ERROL MORRIS: And what did you learn from this data?

DAVID DUNNING: That people either agree or they disagree. They are not hovering around the middle at all. They choose a decisive yes or no. But I thought that some fonts would be rejected rather than that one font was going to be the winner.

ERROL MORRIS: For example, Comic Sans would be a loser.


ERROL MORRIS: The loser font.

DAVID DUNNING: The inappropriate font. What is this font doing here? [laughter] But no. That doesn’t seem to have been the case. And that’s why you do the studies. Sometimes you get exactly what you expect. O.K., great. You publish them. The fun happens when you do a study that comes out in a way that no one would ever have expected. Now you’ve got to sit back and say, how do I explain that? Can I explain that?

Alice Neel's Brothers Karamazov

From the Paris Review -- Alice Neel, who died in 1984, is remembered best as a portraitist -- her paintings present friends, lovers, and other intimates with an astonishing, often forbidding guilelessness. Your average Neel portrait is penetrating, flip, scary, and more than a little funny, depending on how long you’re willing to hold its subject’s gaze. Neel’s people all look to be plodding through the Stations of the Cross with a kind of decadent resignation -- this is the world we live in, and oh well. “Alice loved a wretch,” her daughter-in-law told the Guardian in 2004. “She loved the wretch in the hero and the hero in the wretch. She saw that in all of us, I think.”

Green: the history of a color

"For this queasily lush and labile tint was once hard to make, as difficult to manufacture as it is omnipresent in the world around us. The early colorants were derived from earth or vegetable matter, but they did not dye fast or true, and with time they grew faded and mottled. Painters liked malachite, though it was expensive and tended to blacken; Veronese relied on green and yet also complained about it, wishing its pigments were “as good in quality as the reds.” And some greens, as Pastoureau writes, were literally poisonous. Many seventeenth-century dyeworks relied on a vivid copper derivate called verdet whose fumes, even on finished garments, could prove deadly; while a nineteenth-century tint called “Schweinfurt green” that was used in wallpaper and upholstery came laden with arsenic."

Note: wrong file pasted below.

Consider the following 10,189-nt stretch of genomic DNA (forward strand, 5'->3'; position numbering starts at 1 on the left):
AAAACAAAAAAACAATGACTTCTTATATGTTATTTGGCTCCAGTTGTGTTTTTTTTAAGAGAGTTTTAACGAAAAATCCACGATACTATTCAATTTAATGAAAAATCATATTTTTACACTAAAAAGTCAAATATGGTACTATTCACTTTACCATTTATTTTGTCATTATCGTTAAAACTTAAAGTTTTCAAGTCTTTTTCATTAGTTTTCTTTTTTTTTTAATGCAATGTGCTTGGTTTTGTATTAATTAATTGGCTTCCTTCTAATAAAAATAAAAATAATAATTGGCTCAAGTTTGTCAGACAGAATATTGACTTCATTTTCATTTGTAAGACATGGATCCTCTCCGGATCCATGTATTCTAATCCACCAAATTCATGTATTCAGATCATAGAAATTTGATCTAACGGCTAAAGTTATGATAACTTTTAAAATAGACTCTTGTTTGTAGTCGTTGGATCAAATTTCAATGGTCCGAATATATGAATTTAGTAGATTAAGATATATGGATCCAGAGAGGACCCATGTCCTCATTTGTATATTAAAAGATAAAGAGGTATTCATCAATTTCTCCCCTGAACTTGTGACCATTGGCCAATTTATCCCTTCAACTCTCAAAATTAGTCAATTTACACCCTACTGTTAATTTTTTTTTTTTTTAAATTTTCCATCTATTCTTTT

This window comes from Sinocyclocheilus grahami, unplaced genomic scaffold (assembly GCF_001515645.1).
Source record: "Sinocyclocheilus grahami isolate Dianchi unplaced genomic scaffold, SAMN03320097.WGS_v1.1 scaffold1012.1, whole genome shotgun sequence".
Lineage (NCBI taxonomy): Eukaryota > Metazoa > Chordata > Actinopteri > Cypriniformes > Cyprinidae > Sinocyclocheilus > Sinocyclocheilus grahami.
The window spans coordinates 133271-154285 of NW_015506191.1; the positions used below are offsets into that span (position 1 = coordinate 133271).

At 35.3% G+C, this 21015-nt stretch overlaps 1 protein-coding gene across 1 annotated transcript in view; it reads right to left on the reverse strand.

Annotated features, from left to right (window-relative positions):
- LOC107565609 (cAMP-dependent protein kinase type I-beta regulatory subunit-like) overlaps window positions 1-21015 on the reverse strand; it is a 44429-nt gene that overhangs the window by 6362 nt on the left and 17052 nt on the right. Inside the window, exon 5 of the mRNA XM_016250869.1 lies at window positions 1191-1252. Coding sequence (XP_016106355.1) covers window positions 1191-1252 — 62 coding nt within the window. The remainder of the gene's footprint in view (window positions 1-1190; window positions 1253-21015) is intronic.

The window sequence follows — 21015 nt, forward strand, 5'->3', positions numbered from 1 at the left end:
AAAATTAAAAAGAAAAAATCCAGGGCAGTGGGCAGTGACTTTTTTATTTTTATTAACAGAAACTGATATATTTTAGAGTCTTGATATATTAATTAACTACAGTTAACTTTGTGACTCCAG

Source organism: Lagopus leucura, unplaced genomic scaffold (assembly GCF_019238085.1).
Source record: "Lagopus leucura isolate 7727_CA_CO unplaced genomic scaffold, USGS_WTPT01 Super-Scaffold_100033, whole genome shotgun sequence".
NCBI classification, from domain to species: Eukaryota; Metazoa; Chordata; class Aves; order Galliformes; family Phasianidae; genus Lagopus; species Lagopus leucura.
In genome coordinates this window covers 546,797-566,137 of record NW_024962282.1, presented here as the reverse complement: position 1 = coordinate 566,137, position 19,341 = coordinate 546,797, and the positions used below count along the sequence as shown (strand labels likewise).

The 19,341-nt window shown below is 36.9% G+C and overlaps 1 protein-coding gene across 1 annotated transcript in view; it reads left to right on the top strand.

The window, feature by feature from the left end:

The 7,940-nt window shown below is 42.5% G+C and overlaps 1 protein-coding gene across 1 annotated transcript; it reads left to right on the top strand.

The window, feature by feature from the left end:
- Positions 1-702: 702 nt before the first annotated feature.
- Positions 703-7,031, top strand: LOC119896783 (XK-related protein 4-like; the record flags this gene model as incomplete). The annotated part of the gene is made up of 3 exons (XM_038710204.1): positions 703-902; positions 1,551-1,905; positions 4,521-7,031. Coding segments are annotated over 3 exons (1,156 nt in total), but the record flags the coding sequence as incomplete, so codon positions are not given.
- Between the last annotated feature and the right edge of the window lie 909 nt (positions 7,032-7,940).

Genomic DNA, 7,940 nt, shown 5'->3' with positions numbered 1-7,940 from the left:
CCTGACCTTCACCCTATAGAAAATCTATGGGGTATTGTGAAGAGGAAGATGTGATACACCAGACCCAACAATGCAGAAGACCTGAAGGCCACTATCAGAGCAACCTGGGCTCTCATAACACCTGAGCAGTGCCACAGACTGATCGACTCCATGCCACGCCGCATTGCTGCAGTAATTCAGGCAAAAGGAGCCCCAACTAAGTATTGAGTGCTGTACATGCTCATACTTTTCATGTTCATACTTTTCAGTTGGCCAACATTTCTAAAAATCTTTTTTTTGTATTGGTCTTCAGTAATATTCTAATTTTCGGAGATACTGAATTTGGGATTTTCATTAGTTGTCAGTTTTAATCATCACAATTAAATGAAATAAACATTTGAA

Kitsch and the holy: the origins of poor taste

"What I am calling “kitsch” is just that clutching at the viewer’s heartstrings, the sense of what Keats called a “palpable design” on the beholder. A fundamental uncertainty as to whether the artist and the viewer still form part of a community of faith creates a need to extort conviction when none might be forthcoming. But whatever is cringe-inducing in Rosso’s pictures is more or less inextricable from what sometimes makes them so breathtaking. Unfortunately, his great 1521 Deposition has not come to Florence from Volterra; as with any exhibition of Renaissance art, this one inevitably suffers from the fact that so many of what might have been the most important exhibits are immovable. In that work, the geometry of a massive cross becomes the armature for clusters of weirdly distorted bodies—geometricized yet weightless, as if they had been sculpted in Styrofoam—that arouse about as much credibility as Dalí’s soft watches, yet convey an anguish adequate to the painting’s subject precisely through this sense of dreamlike unreality."